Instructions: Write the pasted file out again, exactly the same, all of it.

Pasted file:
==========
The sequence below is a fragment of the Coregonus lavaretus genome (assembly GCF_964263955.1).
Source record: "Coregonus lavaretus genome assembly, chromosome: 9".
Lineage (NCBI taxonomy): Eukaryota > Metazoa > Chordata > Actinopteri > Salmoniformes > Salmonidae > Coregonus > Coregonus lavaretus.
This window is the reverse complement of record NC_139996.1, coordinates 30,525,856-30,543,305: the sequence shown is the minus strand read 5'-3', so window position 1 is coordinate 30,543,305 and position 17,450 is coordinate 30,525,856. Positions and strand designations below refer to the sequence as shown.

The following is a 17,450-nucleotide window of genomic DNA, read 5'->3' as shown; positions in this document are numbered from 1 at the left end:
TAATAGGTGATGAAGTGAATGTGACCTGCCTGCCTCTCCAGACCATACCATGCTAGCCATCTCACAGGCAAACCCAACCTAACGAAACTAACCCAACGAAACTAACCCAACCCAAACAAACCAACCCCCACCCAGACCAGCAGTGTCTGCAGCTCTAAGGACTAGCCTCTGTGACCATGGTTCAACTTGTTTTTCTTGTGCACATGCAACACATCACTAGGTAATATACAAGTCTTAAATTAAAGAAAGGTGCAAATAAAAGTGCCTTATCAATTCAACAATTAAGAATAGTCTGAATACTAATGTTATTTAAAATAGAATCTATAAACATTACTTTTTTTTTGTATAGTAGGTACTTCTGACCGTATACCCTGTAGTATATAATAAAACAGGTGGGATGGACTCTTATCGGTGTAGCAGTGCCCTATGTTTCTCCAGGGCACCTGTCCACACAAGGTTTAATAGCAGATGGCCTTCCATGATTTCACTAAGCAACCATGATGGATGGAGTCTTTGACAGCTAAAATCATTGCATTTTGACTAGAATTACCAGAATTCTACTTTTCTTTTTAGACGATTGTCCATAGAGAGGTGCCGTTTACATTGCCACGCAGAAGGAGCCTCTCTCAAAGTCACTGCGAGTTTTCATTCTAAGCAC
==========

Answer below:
The sequence below is a fragment of the Coregonus lavaretus genome (assembly GCF_964263955.1).
Source record: "Coregonus lavaretus genome assembly, chromosome: 9".
Lineage (NCBI taxonomy): Eukaryota > Metazoa > Chordata > Actinopteri > Salmoniformes > Salmonidae > Coregonus > Coregonus lavaretus.
This window is the reverse complement of record NC_139996.1, coordinates 30,525,856-30,543,305: the sequence shown is the minus strand read 5'-3', so window position 1 is coordinate 30,543,305 and position 17,450 is coordinate 30,525,856. Positions and strand designations below refer to the sequence as shown.

The following is a 17,450-nucleotide window of genomic DNA, read 5'->3' as shown; positions in this document are numbered from 1 at the left end:
TAATAGGTGATGAAGTGAATGTGACCTGCCTGCCTCTCCAGACCATACCATGCTAGCCATCTCACAGGCAAACCCAACCTAACGAAACTAACCCAACGAAACTAACCCAACCCAAACAAACCAACCCCCACCCAGACCAGCAGTGTCTGCAGCTCTAAGGACTAGCCTCTGTGACCATGGTTCAACTTGTTTTTCTTGTGCACATGCAACACATCACTAGGTAATATACAAGTCTTAAATTAAAGAAAGGTGCAAATAAAAGTGCCTTATCAATTCAACAATTAAGAATAGTCTGAATACTAATGTTATTTAAAATAGAATCTATAAACATTACTTTTTTTTTGTATAGTAGGTACTTCTGACCGTATACCCTGTAGTATATAATAAAACAGGTGGGATGGACTCTTATCGGTGTAGCAGTGCCCTATGTTTCTCCAGGGCACCTGTCCACACAAGGTTTAATAGCAGATGGCCTTCCATGATTTCACTAAGCAACCATGATGGATGGAGTCTTTGACAGCTAAAATCATTGCATTTTGACTAGAATTACCAGAATTCTACTTTTCTTTTTAGACGATTGTCCATAGAGAGGTGCCGTTTACATTGCCACGCAGAAGGAGCCTCTCTCAAAGTCACTGCGAGTTTTCATTCTAAGCAC